....The Bach lute suites fantasizes me the most but I am still greedy about playing Dowland, too.
Having read over discussions, advices from luthiers and lutenists institutions, it appears to me that it would nearly be a default for beginners to start with a 6- or 7-course Renaissance lute as they would be appropriate for Dowland pieces. However, they have often remarked that there would be nothing wrong to start with a Baroque lute if the Baroque suites attracted you the most. But I do get an impression that Baroque lutes are not meant for beginners. Some even mentioned that not to think of playing Dowland pieces on a lute with 10 or more courses, and these two kinds of lutes seem to be largely "incompatible" with each other. Is it just going to be a lot easier to start with a Renaissance lute? Comments appreciated.
The Bach lute suites don't really work any better on the Baroque lute than they do on guitar except one can play the full range of notes. So they wouldn't be my first motivating factor in getting a Baroque lute. However, there is a huge repertoire for the instrument, written by lute players, which is well worth getting one for.
There are two main configurations of the baroque lute, 11 course and 13 course. The 11 is often considered a bit of a transitional instrument which covers much of the French and some of the German (Early Weiss etc) with the 13 course considered the culmination of the instrument...not quite, there were other configurations but this is an acceptable generalization.
The 6 -7 course lute does cover the majority of the Renaissance repertoire, including much of Dowland. However, Dowland did write for up to 10 courses, as did many others and there is great late renaissance/Early baroque Italian repertoire which requires a 10+ course instrument. It's a bit of a purists myth that the earlier repertoire of Da Milano through Dowland cannot be played on 10 course lutes. It is a similar myth to the guitarist one that states, don't even think about playing the 19th century repertoire or renaissance lute music on a modern guitar. You can play what ever you like on what ever you like as long as the understanding is that the experience is not what the original player and listeners would have had.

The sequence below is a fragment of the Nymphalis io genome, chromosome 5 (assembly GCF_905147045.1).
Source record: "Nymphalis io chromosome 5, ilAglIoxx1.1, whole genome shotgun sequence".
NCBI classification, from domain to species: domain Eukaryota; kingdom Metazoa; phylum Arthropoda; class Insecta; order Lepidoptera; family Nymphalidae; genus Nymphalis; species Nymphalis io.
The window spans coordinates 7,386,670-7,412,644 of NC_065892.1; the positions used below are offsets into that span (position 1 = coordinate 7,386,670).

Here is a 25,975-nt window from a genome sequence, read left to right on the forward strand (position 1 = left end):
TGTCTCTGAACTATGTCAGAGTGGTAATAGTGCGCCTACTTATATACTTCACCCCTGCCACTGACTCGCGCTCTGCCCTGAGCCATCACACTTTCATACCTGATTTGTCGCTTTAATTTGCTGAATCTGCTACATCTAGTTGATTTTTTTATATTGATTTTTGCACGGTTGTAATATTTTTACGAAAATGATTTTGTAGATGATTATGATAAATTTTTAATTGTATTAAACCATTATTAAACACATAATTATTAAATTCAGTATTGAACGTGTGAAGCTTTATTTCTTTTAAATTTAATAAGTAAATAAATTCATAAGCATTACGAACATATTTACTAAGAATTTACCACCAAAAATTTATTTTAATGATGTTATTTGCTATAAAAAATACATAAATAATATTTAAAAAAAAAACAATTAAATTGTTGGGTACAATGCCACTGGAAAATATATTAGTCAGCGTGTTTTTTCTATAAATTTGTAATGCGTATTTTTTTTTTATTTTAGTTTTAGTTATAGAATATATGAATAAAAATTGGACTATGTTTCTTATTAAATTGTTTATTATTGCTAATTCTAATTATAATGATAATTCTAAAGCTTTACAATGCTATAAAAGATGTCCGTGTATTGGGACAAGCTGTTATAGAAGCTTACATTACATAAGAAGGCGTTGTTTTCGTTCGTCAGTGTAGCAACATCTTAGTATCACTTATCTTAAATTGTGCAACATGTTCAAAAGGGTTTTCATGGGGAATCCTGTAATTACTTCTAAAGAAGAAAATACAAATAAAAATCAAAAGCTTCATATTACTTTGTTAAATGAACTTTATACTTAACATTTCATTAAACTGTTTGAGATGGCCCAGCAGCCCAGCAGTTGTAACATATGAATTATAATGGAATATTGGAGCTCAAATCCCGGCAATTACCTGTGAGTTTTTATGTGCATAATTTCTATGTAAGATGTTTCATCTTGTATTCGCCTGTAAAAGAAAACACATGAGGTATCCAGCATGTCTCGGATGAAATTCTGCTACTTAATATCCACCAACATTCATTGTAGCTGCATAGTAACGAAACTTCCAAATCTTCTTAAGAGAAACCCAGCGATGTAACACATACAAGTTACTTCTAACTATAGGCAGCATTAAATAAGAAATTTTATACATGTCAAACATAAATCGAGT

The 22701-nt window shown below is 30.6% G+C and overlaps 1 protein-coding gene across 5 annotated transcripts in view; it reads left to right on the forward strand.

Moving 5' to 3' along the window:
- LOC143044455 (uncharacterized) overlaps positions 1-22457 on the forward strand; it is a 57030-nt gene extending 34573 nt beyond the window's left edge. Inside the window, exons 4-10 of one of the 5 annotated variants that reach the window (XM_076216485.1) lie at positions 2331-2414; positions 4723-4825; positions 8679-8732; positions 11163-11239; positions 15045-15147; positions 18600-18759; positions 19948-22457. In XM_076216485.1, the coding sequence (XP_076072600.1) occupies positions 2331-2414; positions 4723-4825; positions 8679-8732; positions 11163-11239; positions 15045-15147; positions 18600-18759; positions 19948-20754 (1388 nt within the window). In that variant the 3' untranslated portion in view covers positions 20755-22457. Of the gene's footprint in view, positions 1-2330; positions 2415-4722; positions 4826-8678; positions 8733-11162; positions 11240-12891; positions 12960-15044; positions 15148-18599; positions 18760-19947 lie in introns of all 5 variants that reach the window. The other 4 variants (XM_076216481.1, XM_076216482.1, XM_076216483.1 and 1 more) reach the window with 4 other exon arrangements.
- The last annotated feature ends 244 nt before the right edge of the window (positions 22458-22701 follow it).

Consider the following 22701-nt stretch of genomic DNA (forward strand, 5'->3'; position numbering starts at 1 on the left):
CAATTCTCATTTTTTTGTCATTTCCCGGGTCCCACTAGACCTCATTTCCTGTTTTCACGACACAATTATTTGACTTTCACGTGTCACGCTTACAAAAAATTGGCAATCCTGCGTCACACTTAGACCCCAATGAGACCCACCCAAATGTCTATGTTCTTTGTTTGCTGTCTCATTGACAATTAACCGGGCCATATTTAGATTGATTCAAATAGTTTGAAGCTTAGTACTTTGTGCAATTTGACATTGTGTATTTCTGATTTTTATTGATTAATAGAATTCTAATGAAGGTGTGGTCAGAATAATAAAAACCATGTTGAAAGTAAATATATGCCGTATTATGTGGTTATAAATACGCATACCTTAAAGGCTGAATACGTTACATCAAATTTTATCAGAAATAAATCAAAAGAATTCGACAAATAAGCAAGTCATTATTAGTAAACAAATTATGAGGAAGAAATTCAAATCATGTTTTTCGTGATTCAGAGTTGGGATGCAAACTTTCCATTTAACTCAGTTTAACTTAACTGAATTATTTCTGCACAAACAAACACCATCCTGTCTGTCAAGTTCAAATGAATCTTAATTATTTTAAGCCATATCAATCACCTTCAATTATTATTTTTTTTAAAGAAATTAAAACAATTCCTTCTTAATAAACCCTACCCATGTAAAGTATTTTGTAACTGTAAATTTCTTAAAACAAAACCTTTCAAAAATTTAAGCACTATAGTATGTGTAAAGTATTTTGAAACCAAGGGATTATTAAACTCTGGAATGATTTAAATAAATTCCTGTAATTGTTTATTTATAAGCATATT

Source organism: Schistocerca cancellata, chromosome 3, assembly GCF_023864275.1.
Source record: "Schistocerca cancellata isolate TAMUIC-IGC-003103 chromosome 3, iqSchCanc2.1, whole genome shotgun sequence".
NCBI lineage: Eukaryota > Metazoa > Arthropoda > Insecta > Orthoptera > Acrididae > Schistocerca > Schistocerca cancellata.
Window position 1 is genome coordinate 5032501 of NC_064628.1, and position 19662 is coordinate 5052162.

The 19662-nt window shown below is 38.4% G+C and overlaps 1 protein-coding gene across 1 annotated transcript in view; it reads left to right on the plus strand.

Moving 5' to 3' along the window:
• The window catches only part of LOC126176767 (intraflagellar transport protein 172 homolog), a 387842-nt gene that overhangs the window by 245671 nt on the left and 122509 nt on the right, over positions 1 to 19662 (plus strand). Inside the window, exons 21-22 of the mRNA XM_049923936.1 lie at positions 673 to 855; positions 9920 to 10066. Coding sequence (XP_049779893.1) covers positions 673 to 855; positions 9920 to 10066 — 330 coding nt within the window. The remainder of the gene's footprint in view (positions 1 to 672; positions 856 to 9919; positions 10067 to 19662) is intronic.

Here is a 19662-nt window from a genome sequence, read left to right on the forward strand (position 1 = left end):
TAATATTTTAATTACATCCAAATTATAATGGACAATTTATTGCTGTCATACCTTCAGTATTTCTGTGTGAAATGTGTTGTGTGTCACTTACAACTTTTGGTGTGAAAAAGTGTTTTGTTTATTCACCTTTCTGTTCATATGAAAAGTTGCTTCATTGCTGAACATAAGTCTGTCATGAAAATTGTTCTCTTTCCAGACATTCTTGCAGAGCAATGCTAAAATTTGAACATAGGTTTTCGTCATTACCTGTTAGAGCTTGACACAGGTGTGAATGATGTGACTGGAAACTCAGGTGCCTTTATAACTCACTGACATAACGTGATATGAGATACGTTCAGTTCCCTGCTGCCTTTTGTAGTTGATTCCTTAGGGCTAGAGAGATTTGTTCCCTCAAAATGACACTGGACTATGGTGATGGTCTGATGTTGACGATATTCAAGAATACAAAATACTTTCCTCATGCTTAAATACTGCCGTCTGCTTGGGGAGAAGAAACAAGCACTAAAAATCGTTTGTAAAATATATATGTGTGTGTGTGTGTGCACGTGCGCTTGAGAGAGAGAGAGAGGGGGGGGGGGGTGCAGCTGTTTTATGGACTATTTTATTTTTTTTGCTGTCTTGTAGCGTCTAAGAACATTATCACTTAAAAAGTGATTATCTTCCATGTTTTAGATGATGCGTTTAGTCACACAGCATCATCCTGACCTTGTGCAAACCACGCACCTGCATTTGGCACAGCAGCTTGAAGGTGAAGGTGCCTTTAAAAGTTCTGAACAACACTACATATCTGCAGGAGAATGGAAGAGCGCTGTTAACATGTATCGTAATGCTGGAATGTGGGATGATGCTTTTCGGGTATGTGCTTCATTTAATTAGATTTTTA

As a side note on lute tunings, the Italians didn't adopt the D minor tuning during the Baroque period but maintained the renaissance tuning and extended the range by adding more bass strings.
The main issue with switching from guitar to lute, especially Baroque lute, is that the task of dealing with a larger number of strings/courses can be formidable. This seems to be why the recommendation from most lutenists is to start with a 6 or 7 course, maybe an 8, move on to 10 and then transition to the Baroque tunings with the 11 or 13 course. By the time you get the 13 course Baroque lute you have a fine stable of instruments with which to cover the entire repertoire.